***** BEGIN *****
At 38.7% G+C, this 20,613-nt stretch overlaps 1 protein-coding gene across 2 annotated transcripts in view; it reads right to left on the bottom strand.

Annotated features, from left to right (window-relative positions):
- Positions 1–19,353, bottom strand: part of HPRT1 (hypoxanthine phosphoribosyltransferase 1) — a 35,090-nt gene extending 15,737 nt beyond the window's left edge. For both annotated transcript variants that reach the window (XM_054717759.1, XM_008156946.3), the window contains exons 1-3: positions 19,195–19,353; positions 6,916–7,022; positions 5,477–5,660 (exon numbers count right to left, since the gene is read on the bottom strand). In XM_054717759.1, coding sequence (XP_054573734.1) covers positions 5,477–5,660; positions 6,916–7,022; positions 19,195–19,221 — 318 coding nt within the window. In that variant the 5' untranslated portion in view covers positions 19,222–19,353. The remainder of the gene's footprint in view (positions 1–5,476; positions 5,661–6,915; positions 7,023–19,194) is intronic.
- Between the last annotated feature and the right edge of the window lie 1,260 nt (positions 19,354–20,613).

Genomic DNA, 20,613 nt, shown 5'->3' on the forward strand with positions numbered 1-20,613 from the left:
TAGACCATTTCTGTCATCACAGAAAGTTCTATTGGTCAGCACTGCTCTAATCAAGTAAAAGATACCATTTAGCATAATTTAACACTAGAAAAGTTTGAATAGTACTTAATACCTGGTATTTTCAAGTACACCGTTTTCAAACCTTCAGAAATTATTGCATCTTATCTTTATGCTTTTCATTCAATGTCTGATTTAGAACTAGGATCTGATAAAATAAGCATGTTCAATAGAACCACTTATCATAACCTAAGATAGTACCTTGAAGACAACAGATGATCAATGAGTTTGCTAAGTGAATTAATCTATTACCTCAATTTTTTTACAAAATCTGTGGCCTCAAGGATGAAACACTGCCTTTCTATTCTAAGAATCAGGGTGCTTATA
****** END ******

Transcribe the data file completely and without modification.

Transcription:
At 38.7% G+C, this 20,613-nt stretch overlaps 1 protein-coding gene across 2 annotated transcripts in view; it reads right to left on the bottom strand.

Annotated features, from left to right (window-relative positions):
- Positions 1–19,353, bottom strand: part of HPRT1 (hypoxanthine phosphoribosyltransferase 1) — a 35,090-nt gene extending 15,737 nt beyond the window's left edge. For both annotated transcript variants that reach the window (XM_054717759.1, XM_008156946.3), the window contains exons 1-3: positions 19,195–19,353; positions 6,916–7,022; positions 5,477–5,660 (exon numbers count right to left, since the gene is read on the bottom strand). In XM_054717759.1, coding sequence (XP_054573734.1) covers positions 5,477–5,660; positions 6,916–7,022; positions 19,195–19,221 — 318 coding nt within the window. In that variant the 5' untranslated portion in view covers positions 19,222–19,353. The remainder of the gene's footprint in view (positions 1–5,476; positions 5,661–6,915; positions 7,023–19,194) is intronic.
- Between the last annotated feature and the right edge of the window lie 1,260 nt (positions 19,354–20,613).

Genomic DNA, 20,613 nt, shown 5'->3' on the forward strand with positions numbered 1-20,613 from the left:
TAGACCATTTCTGTCATCACAGAAAGTTCTATTGGTCAGCACTGCTCTAATCAAGTAAAAGATACCATTTAGCATAATTTAACACTAGAAAAGTTTGAATAGTACTTAATACCTGGTATTTTCAAGTACACCGTTTTCAAACCTTCAGAAATTATTGCATCTTATCTTTATGCTTTTCATTCAATGTCTGATTTAGAACTAGGATCTGATAAAATAAGCATGTTCAATAGAACCACTTATCATAACCTAAGATAGTACCTTGAAGACAACAGATGATCAATGAGTTTGCTAAGTGAATTAATCTATTACCTCAATTTTTTTACAAAATCTGTGGCCTCAAGGATGAAACACTGCCTTTCTATTCTAAGAATCAGGGTGCTTATA